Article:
The History of the Donut
Like many iconic food items, the doughnut or donut has its fascinating origins. It was said that the mother, a ship captain in New England, thought of a way to cook pastries so that her son and his mates could have some good bread while trying to avoid scurvy. So Mrs. Elizabeth Gregory made a dough, fried it, and then added lemon and nuts to the bread. Since people back then liked to keep things simple, she called the new bread doughnuts for self-evident reasons.
As you may already know, vitamin C was almost always in short supply at sea, as citrus fruits didn’t keep well, and they tended to rot. Since multivitamins weren’t invented yet, people had to make do.
Mrs. Gregory’s son claimed to have invented the hole in the middle of the donut, which made it easier for people to cook the donut all the way through, as opposed to having a single unit of dough, which had the risk of being undercooked if the dough was too thick, or if the oil wasn’t hot enough during frying.
Back in the day, they put walnuts and hazelnuts at the center of the dough, which is still a common practice today. Of course, adding lemon to the mix isn’t such a bad idea, either!
Donuts are beautiful and tasty creations, but we bet you don’t know these facts:
- It is estimated that at least ten billion donuts are freshly made and served to hungry customers in the United States annually.
Interestingly enough, the United State’s closest neighbor, Canada, produces much less at just one billion per year. However, since Canada has a lower population than the US, it has the most significant number of donut shops per capita. Talk about loving donuts.
- The first well-known author to have described the donut in literature is Washington Irving.
- When a donut is made with potato flour instead of wheat flour, the resulting pastry is called a spud nut.
- Boston has the most significant number of donut shops anywhere in the United States.
- In France, locals used to refer to donuts as “nun’s farts.”
Are Baked Donuts Healthier?
Simply judging from how donuts are made, we can say that in the battle between plain donuts, baked donuts tend to be healthier because they are baking powder-driven and are not exposed to so much fat compared to bake donuts constantly dunked and deep-fried in cooking oil. So you might be looking at a margin of 100 calories or more when comparing fried donuts and baked donuts.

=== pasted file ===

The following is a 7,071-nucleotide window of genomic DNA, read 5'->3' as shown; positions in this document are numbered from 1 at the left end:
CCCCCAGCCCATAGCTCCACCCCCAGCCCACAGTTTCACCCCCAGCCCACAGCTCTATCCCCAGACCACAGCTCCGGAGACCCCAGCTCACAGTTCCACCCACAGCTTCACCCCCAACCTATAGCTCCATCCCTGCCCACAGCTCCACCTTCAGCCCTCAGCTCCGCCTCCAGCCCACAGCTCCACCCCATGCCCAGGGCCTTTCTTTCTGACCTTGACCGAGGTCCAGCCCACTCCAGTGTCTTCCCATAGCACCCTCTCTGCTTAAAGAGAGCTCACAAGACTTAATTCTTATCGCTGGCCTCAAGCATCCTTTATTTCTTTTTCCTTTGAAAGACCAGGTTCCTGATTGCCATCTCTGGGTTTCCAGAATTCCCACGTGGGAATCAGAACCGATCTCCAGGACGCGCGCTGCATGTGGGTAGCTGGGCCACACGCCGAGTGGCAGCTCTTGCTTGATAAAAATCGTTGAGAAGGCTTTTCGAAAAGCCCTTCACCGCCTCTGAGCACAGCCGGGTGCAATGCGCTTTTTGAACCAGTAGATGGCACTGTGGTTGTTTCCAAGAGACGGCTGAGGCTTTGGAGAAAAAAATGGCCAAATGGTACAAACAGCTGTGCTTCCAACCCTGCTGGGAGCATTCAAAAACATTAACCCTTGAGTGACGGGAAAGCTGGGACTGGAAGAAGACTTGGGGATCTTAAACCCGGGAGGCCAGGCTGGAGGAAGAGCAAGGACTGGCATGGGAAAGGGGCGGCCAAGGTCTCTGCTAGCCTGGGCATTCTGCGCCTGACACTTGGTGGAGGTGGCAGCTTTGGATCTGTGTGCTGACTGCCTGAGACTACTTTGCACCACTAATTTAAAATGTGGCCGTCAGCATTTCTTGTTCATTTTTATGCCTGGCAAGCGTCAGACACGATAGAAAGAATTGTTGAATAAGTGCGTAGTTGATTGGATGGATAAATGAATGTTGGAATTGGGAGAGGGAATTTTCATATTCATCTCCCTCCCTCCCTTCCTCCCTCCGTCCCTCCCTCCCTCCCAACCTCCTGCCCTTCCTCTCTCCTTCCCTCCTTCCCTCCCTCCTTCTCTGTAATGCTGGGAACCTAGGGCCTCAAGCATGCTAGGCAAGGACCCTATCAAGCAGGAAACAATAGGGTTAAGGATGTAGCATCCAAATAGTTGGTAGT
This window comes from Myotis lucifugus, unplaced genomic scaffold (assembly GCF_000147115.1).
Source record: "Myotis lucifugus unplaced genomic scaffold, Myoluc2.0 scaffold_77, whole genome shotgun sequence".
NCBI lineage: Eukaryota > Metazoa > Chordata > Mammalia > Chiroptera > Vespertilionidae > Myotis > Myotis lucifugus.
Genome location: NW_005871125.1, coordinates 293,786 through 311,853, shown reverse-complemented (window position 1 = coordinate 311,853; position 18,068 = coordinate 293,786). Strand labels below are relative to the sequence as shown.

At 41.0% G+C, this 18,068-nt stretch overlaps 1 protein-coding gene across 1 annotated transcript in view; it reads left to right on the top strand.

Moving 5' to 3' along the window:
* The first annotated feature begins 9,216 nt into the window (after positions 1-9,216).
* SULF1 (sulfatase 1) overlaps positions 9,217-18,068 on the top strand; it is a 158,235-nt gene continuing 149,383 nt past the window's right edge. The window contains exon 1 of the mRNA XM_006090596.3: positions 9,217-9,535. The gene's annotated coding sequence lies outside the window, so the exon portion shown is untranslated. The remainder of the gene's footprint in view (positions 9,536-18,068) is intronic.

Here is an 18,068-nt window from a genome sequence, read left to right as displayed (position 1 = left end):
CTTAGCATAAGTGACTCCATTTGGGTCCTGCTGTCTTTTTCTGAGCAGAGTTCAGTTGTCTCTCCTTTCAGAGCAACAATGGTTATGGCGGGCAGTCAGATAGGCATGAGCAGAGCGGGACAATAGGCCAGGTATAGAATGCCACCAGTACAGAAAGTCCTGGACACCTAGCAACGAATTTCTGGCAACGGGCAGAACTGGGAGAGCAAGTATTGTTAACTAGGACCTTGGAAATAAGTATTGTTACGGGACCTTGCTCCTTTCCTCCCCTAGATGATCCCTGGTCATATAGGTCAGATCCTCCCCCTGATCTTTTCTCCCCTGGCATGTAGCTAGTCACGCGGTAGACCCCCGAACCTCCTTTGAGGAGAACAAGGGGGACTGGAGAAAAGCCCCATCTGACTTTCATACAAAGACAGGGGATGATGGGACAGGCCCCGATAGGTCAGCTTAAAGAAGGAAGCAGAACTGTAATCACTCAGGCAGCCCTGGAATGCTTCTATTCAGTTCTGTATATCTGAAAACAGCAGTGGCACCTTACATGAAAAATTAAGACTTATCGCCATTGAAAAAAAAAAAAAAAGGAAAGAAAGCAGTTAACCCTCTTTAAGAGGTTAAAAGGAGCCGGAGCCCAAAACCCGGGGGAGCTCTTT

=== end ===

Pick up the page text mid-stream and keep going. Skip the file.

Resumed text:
Of course, fried donuts will always be more preferable to baked donuts for several reasons. One, Americans love the taste of anything deep-fried. This rule applies to onion rings, fried chicken, pork, etc. Second, fat makes anything taste better. Finally, you don’t even have to know much about cooking at all –dunk protein or carbs in fat, and you have a recipe for a yummy snack or meal.
On the other hand, Bake donuts can taste just as good, but they won’t have the same look and feel as fried donuts. They won’t have the same amount of crust because of how they were cooked, and the shape would also be slightly different. Baked donuts tend to have a smaller hole in the center as the bread expands from the indirect heat.
Fried donuts retain their holes because they are dunked in hot oil, and the crust that forms in seconds helps maintain the shape of the donut. Think of the classic glazed donut from Krispy Kreme, and you will understand what we mean. You are looking at melted sugar and a round piece of dough – perfection.
Is Frying Doughnuts Necessary?
If you are making homemade donuts and would like to arrive at something similar to Dunkin Donuts or Krispy Kreme, then yes, you need to fry donuts. This is a valid question because people who can easily bake cupcakes aren’t used to the idea of fried bread.
However, fried bread has been around for literally centuries, and while these are not the healthiest food items around, there is nothing wrong with trying them.
As for the debate about which is healthier, it is essential to remember that donut preparation doesn’t end with either frying or baking in the first place. Remember that people put other stuff on donuts after baking or frying, and these extra ingredients do impact the nutritional profile of the donuts.
So, the next time you go hunting for a healthier snack, think about the other stuff on the bread. A glazed donut may have extra oil because of the frying, but what makes a baked donut slathered with butter and topped with candies any different? But then again, don’t let these factors affect your enjoyment of donuts. If you don’t eat donuts every day, you won’t have to be bothered by the fact that they are either baked or fried.
Which Taste Is Better?
This is a tricky question – but we have the answer. If we judge the battle between fried donuts and baked donuts and take everything we know so far of this bread, we can say that fried donuts will always have an edge over baked donuts.
Here’s why: fried donuts will always have a definite, crispy crust because of how they were cooked. So while baked donuts might have some minor crusting going on, it will not be the same as the crust of a fried donut.
Going back to our earlier point, however, the taste of the donut will also depend on how it was prepared. A baked donut with the works might trump a crispy donut because of all the toppings. There are many possible factors to consider. To be sure, both are going to be tasty, and if you are actively avoiding oils, you can opt for the baked donuts, so you don’t have to deal with the extra fat. However, if you are at the peak of your health, either will do.